Tory politician suspended over use of racist phrase

Theresa May says comment by MP Anne Marie Morris ‘completely unacceptable’

Anne Marie Morris campaigned to leave the European Union in the 2016 referendum. File photograph: Conservative Party/PA Wire

Anne Marie Morris campaigned to leave the European Union in the 2016 referendum. File photograph: Conservative Party/PA Wire

 

A Brexit-backing Conservative MP who described the prospect of leaving the European Union with no deal as “the real n***** in the woodpile” has been suspended from the parliamentary party.

British prime minister Theresa May said the comment by Anne Marie Morris was “completely unacceptable” and she was having the whip withdrawn.

“I was shocked to hear of these remarks, which are completely unacceptable. I immediately asked the chief whip to suspend the party whip,” Ms May said.

“Language like this has absolutely no place in politics or in today’s society.”

Ms Morris had stirred outrage on Monday by using racist language at a think-tank event on the implications of Brexit on the financial services sector.

Ms Morris, who campaigned to leave the EU in the 2016 referendum, described her view of what could be done to ensure a good exit deal with the EU in the two years allowed for talks. She then continued: “And then we get to the real n***** in the woodpile which is, in two years, what will happen if there is no deal.”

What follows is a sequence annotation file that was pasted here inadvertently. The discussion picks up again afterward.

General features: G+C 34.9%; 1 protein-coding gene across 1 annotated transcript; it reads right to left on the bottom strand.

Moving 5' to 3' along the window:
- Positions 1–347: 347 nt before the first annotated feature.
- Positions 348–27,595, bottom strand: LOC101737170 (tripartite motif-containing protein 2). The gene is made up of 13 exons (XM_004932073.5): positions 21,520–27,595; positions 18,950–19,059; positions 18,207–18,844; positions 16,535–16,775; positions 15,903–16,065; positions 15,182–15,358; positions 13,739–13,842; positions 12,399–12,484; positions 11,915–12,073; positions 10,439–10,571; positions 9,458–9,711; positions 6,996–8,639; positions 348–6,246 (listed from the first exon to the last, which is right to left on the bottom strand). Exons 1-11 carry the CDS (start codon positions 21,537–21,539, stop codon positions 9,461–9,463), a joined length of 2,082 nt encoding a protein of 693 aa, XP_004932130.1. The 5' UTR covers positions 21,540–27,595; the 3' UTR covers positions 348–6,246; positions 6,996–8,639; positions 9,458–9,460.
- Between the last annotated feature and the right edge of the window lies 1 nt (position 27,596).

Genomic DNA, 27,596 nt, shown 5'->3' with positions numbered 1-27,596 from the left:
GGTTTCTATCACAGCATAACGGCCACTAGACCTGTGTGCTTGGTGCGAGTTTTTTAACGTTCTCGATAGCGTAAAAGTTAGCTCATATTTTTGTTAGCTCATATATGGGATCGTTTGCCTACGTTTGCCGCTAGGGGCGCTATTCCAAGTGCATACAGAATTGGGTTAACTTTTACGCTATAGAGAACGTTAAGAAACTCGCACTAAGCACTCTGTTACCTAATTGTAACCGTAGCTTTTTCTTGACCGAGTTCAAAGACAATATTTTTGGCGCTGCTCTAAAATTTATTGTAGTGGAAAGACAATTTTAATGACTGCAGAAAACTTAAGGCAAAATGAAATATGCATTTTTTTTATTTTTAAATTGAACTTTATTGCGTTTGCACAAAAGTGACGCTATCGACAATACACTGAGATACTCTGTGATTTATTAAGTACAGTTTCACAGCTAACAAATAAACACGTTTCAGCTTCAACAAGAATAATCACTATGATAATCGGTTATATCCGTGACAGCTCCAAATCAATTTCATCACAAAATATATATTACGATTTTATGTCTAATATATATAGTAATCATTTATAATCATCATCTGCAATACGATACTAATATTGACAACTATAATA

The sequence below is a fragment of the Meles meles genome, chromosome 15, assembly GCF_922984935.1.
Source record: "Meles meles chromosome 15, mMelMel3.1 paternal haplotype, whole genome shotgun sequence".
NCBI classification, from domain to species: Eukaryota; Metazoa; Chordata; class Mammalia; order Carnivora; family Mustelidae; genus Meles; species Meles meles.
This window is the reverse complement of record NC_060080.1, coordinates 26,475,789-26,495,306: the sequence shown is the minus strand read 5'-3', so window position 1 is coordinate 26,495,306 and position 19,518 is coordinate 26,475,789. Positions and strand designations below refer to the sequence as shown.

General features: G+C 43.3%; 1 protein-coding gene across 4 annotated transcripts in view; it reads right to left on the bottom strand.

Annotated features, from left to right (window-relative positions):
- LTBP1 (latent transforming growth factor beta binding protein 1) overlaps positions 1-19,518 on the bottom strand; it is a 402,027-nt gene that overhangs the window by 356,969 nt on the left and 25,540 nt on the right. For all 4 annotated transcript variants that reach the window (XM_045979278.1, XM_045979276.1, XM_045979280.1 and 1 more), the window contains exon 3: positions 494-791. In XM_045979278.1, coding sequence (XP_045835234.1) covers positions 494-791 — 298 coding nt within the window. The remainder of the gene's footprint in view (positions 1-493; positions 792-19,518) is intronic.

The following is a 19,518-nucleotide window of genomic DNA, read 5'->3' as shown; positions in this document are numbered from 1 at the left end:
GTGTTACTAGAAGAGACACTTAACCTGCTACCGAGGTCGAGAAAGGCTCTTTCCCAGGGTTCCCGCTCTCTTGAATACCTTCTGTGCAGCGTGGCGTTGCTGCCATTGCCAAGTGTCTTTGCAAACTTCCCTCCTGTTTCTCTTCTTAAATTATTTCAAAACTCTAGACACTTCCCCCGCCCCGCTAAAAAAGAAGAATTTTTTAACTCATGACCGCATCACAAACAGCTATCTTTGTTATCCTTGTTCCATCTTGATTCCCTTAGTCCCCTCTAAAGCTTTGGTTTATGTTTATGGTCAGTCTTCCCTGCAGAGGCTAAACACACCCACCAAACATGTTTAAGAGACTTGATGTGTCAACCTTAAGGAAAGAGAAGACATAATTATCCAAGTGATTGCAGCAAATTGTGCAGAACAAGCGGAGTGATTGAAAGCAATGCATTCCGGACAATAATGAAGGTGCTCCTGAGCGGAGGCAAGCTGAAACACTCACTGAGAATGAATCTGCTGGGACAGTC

She later apologised unreservedly for any offence caused. “The comment was entirely unintentional.”

Politicians, lawyers and senior city figures had gathered at the East India Club in London to hear the presentation of a blueprint for the financial services sector post-Brexit.

Before her suspension, Tim Farron, leader of the Liberal Democrat party, said he was shocked and that she should immediately be excluded from the Conservative parliamentary group.

‘Compassionate conservatism’

“Every hour they leave her in place is a stain on them and the so called ‘compassionate conservatism’ they supposedly espouse,” he had said.

Deputies of the main Labour opposition party echoed the call that she be excluded from her parliamentary group or, in parliamentary parlance, stripped of the whip.

The offending phrase is believed to be rooted in slavery in the United States. It came to be used to describe something unexpected or wrong but is now generally viewed with disdain as racist.

Reuters/PA